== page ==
But this characterization is incorrect. To be an ideologue is to value. And to value is to think. An ideal cannot compel man to act in its service; one must make a choice to do so—a choice that can only be rooted in cognition.
To be an ideologue is not to be blindly intransigent but to be certain of one’s own beliefs. To be an ideologue and to be a politician is to be certain of which choices are conducive to living one’s belief. Ideals make themselves manifest in the natural world through values; ideologues simply choose actions rooted in the values associated with the ideal in which they have found the most virtue. Political ideologues pursue policies likely to advances these values in the world.
Ideology requires introspection: one must understand the nature of one’s own being and the nature of the wider world. One must also consider the way in which virtue makes it manifest in various entities. The relationship between these entities impacts the ways in which the ideal comes into being. Virtuous action is a matter of choice: of ascertaining what possible path leads to the end one desires to bring about. The ideologue must constantly assess the options available to him and determine which is best suited to serve the good. In doing so, he not only advances the ideal in the world, but makes of himself a more virtuous character. For, as Aristotle observes in The Nicomachean Ethics, “every virtue or excellence both brings into good condition the thing of which it is the excellence and makes the work of that thing be done well.” (II.6, 1106a16-17) Ideology, then, is not stasis or immovability. It is constant assessment of the virtue of one’s desire and the wider world. It is to be the needle in a compass trying to find north in an ever-shifting landscape.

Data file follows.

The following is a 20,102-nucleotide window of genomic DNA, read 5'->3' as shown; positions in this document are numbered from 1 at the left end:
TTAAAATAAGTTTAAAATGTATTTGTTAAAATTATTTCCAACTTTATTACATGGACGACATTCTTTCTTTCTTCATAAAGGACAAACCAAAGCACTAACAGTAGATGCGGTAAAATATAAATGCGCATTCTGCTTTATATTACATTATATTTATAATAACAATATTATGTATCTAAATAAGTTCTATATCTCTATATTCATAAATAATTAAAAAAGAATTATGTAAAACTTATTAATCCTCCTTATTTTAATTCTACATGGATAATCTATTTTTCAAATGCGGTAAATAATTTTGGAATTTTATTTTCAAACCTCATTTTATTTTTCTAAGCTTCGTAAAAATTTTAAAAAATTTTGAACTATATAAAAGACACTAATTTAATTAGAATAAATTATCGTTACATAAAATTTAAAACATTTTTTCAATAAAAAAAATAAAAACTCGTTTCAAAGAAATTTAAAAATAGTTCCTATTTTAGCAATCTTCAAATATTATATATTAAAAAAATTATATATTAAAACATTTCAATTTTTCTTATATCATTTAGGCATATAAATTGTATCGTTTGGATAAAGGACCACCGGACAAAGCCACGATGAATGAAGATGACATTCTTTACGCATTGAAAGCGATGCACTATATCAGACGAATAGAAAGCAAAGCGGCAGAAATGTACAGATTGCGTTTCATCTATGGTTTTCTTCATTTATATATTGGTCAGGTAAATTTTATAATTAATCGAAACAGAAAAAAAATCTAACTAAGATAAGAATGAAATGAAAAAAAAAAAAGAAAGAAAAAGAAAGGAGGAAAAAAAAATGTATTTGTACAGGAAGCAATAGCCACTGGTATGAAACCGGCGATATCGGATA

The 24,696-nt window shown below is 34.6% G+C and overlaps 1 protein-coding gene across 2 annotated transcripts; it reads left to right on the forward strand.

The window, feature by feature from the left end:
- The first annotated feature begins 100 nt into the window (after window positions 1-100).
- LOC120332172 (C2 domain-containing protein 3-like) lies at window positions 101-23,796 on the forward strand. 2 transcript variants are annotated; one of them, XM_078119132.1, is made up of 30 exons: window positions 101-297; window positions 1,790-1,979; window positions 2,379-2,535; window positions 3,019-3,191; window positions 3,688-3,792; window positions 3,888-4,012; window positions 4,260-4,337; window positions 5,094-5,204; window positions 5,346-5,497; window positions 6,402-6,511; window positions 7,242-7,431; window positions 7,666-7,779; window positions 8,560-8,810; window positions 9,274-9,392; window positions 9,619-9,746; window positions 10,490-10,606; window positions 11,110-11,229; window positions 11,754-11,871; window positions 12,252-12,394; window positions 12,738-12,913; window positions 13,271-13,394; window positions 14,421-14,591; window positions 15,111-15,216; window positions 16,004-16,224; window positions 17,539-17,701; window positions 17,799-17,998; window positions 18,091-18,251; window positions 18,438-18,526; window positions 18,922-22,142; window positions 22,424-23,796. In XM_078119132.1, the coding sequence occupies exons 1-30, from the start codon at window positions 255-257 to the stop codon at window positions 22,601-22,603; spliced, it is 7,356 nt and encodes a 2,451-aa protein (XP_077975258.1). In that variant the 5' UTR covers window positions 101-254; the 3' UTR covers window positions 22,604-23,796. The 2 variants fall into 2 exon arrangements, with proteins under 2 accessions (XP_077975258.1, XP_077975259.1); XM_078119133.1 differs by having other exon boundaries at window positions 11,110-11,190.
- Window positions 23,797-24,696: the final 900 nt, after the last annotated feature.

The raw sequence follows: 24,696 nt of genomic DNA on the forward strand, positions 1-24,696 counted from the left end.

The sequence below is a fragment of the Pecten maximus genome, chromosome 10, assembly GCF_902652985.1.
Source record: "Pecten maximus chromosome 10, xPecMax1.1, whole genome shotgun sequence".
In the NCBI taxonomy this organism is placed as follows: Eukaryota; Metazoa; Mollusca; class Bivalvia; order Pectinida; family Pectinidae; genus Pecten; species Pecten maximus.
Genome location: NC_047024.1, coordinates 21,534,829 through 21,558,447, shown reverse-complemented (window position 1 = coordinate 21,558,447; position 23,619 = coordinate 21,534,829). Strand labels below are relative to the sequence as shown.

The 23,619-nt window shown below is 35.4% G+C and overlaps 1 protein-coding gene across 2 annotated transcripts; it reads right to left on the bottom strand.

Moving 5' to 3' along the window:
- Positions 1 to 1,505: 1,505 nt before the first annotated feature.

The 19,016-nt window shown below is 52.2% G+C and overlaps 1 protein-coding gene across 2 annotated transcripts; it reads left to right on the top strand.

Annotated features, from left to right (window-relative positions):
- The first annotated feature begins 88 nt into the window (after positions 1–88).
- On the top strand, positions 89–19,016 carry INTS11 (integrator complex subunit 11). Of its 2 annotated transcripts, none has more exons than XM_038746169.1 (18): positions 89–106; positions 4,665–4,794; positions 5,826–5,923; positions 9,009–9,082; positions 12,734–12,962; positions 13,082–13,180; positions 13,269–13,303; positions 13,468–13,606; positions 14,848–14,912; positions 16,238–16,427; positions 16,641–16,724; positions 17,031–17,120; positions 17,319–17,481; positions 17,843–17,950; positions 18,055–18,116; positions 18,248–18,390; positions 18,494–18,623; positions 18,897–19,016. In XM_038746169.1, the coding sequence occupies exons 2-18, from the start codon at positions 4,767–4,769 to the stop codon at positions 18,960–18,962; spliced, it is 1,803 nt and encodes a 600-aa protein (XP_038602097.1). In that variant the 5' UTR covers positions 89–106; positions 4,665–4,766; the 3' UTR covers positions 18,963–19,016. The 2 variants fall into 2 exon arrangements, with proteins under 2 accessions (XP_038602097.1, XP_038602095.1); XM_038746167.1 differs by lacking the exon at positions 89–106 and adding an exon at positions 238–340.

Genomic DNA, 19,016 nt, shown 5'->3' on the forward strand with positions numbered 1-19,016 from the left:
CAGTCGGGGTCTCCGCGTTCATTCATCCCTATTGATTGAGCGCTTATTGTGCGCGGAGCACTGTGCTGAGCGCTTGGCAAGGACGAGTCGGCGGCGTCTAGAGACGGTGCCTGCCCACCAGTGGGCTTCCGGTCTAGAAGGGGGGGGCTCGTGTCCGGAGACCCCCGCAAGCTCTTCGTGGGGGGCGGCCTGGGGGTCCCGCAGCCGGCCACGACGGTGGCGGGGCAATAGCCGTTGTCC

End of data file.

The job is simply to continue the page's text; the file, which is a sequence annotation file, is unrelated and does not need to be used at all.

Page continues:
The charge that idealism is incompatible with popular sovereignty is equally invalid. Faction is protected by government precisely because each individual has a right to conscience: to make decisions for his or herself about where good is to be found, and to then take actions to pursue that good. Protecting faction—and the disparate ideas that drive the disagreements between opposing groups—is named as the fundamental goal of the American government by Madison because life is contextual: the experience of a farmer in rural New England is not the experience of the steel worker in urban Pittsburgh. The realities of day-to-day life with which the denizens of these respective environments find themselves confronted are vastly different. The thoughts and priorities of the farmer and the steel worker diverge; the tasks and relationships each is governed by diverge. And yet, both are catalyzed in their endeavors by the same basic goal. Survival is the fundamental precept of man; each individual holds his or her continued existence as the primary moral good. But this is where all commonality ceases, for survival is a matter of context: the farmer worries whether bad weather will ruin his harvest and place his welfare in jeopardy while the factory worker worries about the hazards of heavy machinery and whether the global commodity market will affect the price of steel. The political policy each prefers is an outgrowth of these concerns. No solution is more valid than another in an absolute sense: the farmer has not committed some error in judgment in choosing a vocation that relies on something so mercurial as the forecast that renders his needs less deserving of political representation. Each lifestyle and the choices taken as a part of it are valid when considered in context of the conditions that molded them.
The ideal is equally dependent upon context: the ways in which an ideal’s adherents actualize it through their actions is a product of the choices available to them. Ideals may be absolute, but their application is relative. There may even be relativity between one ideal and another because of the disparities implicit in the natural world. The ideologue’s task is to navigate the choices open to him—which may not perfectly embody the virtues he hopes to advance—and find a way to act in a manner that integrates his beliefs and his way of living; his goal is consistency: even if the disparities of the natural world offer imperfect choices that affect his mode of behavior, that behavior always is consistently chosen because it in some way embodies the ideal. Such a lifestyle requires constant analysis and introspection: the constant questioning of one’s self and one’s relationship with the wider world.